Wednesday, October 9, 2013

The Disappearing Spoon by Sam Kean

Source of book: I own this. (Christmas gift.)
Date originally posted on Facebook: March 13, 2011

This book bears the subtitle of “…and other true tales of Madness, Love, and the History of the World from The Periodic Table of the Elements.” Exciting stuff – at least to a geek like me.

If you loved high school chemistry, and remember a bit of it, but never became a chemistry major; you are the target reader for this book. If you hated chemistry, give it a chance anyway, because the tales told may help you associate all that stuff about electron shells and the four fundamental forces with real people and events. You may also, like me, attempt to decide which is more fun to say: molybdenum or ytterbium.

As to the science part of the book: Sam Kean assumes a passing knowledge of nuclear chemistry, but is kind enough to “refresh the recollection” of the witness, I mean reader, from time to time. It helps if you know protons, neutrons, and electrons, and have a basic idea of how chemical bonding occurs. On the other hand, it would be impossible to mistake this book for a scientific treatise. Kean spins his tales of the discovery of elements, of odd historical facts or events tied to certain elements, and never gets bogged down in too much detail. His focus is on people, events, and just plain fun bits of information about the elements.

The title comes from the element gallium, which is a metal at room temperature. Ok, room temperature outside of Bakersfield, perhaps. It melts at 87° F, which led to an old trick of giving a guest a gallium spoon to stir his or her tea.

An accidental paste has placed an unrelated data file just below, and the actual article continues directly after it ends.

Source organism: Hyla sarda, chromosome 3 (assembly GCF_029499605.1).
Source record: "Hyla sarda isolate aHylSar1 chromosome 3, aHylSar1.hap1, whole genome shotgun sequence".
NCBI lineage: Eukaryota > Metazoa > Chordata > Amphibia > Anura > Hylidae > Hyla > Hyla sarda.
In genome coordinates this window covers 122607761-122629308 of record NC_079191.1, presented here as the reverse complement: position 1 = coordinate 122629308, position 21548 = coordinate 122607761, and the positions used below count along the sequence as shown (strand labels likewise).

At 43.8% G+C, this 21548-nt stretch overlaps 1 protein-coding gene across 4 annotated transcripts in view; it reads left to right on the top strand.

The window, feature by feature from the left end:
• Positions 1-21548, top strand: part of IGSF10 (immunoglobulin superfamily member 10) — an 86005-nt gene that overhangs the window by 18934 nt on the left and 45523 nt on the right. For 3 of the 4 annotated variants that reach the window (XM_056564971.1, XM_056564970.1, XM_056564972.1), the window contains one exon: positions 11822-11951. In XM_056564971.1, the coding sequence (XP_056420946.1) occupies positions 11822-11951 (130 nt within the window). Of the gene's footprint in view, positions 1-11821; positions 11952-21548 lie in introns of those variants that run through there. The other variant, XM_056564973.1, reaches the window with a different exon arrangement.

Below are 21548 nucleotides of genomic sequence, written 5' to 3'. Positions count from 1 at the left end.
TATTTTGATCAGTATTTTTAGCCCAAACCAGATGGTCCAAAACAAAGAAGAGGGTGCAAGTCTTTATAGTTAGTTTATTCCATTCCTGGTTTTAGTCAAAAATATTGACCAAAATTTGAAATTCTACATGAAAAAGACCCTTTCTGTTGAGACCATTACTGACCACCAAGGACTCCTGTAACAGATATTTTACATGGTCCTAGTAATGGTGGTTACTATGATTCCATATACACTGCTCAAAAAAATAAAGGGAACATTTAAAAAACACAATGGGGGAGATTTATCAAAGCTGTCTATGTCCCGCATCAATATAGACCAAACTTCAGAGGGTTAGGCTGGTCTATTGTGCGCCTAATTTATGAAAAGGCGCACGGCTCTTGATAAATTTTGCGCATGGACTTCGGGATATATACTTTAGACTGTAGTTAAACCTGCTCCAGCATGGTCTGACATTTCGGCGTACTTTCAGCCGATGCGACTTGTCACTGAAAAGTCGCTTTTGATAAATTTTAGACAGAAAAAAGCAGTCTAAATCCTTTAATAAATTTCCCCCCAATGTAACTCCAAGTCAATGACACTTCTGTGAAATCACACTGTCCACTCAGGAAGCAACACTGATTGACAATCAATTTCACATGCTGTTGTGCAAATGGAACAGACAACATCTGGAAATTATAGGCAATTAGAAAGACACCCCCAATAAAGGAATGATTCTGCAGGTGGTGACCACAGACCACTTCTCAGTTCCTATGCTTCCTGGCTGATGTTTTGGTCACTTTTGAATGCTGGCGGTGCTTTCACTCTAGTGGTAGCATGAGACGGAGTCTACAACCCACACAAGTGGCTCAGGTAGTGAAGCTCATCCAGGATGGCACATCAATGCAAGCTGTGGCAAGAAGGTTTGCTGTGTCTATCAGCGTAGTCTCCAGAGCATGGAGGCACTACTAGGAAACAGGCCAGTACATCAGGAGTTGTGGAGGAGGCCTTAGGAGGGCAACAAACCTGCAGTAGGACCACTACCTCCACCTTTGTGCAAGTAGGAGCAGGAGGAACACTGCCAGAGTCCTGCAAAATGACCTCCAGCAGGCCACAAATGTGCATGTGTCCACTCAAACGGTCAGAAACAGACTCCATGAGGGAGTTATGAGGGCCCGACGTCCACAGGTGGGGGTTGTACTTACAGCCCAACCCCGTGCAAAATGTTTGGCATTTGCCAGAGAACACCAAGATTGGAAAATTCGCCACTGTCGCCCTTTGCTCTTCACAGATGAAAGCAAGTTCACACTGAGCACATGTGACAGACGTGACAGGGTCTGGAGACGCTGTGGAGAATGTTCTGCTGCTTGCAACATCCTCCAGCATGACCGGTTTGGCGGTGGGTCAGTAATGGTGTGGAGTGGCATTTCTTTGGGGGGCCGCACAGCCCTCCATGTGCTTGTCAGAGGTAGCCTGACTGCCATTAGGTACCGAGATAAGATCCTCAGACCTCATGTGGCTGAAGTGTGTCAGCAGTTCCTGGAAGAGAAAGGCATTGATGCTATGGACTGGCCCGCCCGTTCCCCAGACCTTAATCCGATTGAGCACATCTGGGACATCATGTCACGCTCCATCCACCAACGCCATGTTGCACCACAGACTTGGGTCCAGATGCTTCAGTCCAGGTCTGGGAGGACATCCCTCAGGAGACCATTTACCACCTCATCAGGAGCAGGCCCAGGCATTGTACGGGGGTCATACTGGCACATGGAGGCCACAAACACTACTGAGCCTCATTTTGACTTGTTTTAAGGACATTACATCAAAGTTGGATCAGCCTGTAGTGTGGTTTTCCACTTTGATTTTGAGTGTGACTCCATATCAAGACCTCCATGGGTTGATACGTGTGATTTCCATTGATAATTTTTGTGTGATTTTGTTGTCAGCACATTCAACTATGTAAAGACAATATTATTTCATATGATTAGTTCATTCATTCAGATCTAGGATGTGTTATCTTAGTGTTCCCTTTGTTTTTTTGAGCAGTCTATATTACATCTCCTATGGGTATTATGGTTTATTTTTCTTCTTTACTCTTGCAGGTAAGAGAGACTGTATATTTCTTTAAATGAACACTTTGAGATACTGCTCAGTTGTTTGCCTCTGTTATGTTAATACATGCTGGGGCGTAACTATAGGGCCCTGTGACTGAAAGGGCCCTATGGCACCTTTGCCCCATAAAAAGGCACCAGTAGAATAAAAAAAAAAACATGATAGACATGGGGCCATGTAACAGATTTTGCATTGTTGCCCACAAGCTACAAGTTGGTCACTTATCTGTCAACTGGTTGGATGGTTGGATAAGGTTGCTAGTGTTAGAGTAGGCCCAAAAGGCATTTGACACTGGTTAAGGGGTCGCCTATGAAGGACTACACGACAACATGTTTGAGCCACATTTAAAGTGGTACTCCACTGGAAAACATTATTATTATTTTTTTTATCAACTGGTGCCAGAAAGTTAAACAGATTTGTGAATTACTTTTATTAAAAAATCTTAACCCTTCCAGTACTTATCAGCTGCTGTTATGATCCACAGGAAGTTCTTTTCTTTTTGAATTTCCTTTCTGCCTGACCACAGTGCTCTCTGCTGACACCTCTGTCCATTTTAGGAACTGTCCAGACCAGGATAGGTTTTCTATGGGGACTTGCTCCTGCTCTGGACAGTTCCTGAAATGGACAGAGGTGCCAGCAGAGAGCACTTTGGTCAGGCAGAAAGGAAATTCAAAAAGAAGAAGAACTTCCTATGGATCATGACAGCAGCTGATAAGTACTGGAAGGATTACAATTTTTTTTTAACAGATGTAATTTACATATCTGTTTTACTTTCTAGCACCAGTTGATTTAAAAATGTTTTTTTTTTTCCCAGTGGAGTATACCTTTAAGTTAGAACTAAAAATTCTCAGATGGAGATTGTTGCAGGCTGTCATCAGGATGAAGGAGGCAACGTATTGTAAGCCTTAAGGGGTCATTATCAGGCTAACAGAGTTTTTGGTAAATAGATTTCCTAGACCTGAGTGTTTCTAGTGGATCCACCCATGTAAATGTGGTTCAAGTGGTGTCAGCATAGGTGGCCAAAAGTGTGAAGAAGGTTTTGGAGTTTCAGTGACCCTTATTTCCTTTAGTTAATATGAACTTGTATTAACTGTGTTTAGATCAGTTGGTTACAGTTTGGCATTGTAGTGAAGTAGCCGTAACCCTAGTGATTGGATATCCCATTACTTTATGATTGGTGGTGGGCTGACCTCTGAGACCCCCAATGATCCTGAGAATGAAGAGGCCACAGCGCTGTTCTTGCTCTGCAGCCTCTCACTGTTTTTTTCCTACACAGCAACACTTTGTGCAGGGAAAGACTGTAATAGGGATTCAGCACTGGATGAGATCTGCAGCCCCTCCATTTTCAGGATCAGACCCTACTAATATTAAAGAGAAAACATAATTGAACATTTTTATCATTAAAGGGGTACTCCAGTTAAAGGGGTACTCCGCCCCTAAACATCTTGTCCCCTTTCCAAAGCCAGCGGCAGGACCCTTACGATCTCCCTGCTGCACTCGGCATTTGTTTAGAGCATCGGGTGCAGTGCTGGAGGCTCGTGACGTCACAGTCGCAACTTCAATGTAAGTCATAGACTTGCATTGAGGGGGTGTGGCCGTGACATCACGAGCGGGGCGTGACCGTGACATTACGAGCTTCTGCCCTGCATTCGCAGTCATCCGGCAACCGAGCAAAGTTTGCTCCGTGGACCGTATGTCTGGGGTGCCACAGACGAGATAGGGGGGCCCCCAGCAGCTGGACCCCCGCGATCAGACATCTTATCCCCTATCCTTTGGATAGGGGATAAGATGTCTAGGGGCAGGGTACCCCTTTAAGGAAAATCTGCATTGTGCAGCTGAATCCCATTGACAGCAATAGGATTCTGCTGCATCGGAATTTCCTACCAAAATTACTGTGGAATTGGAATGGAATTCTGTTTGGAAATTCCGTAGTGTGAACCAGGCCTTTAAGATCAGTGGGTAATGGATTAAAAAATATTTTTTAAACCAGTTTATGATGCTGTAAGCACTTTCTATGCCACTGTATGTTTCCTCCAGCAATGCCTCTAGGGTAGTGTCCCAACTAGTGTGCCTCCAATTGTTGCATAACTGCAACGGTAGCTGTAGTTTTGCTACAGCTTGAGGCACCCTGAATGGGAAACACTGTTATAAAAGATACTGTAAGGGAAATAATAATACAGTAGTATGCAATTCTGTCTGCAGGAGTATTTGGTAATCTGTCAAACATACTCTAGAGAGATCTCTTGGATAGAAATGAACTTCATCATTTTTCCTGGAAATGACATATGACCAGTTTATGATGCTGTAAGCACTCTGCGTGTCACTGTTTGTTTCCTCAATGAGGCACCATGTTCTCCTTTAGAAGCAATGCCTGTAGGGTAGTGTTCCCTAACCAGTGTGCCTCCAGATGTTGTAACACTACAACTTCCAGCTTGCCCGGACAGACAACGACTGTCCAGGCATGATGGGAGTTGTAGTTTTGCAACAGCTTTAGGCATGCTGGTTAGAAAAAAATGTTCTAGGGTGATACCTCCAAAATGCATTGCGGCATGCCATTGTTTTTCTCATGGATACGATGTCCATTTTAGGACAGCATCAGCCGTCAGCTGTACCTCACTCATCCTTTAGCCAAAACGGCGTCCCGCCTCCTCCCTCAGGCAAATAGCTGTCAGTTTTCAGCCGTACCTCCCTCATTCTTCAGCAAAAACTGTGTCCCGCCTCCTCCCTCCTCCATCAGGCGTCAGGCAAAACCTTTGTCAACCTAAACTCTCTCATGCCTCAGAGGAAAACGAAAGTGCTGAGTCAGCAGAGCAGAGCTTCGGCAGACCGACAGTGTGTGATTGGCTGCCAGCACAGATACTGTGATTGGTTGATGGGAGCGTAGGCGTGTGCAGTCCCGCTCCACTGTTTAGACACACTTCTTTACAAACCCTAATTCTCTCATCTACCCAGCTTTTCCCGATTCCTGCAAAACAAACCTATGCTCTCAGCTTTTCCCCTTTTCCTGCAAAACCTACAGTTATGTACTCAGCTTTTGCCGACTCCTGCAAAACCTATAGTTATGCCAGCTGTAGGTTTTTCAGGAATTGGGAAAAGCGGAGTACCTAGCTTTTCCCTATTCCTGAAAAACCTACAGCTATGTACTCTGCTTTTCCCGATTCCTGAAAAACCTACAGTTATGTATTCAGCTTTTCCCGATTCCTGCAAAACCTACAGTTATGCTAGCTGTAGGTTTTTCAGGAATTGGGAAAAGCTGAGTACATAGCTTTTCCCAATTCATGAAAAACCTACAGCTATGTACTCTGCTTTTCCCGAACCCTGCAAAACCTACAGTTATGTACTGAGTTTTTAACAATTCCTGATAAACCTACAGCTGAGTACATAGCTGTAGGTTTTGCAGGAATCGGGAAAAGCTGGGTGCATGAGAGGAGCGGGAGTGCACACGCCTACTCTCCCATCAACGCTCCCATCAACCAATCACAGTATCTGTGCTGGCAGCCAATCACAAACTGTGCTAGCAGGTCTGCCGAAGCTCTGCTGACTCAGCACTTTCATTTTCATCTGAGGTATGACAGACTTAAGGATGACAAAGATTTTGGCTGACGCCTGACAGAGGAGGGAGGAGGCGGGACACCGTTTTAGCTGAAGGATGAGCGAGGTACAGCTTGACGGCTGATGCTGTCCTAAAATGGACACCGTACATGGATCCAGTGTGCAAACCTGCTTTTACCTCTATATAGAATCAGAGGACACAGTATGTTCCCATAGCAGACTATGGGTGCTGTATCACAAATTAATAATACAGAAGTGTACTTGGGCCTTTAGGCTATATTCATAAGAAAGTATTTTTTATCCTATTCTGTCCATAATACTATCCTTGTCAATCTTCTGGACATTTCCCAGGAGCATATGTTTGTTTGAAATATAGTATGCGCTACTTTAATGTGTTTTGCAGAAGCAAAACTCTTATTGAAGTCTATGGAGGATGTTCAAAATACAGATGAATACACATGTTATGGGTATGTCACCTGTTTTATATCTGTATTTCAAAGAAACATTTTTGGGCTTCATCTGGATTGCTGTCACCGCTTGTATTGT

What did we do before the internet? Here is a link to watch this: 

Also interesting is the use of elemental poisons. Arsenic is the best known, of course, and polonium 210 made the news last decade, but there are plenty of interesting elements that were either known poisons or discovered to be poisons only after centuries of use. Mercury as miracle cure, anyone?

Another fact that I found fun was that bismuth was long thought to be the largest stable nucleus. It has since been discovered to be very slightly unstable, that is, radioactive. However, its half-life is thousands of times the most generous estimate of the age of the universe, so it can be treated as stable by us mortals.

Kean also brings out an important historical fact. The history of chemistry is full of amazing women, some of whom are well known, and far more who never entered the public consciousness. Madame Curie is perhaps the best known female scientist of all time, and her body of work was impressive. However, there were many more who contributed, often by noticing what was overlooked by their colleagues.

Overall, this was a fun book to read, best approached as a collection of amusing and enlightening anecdotes that remind us of the fascination our world holds for us.

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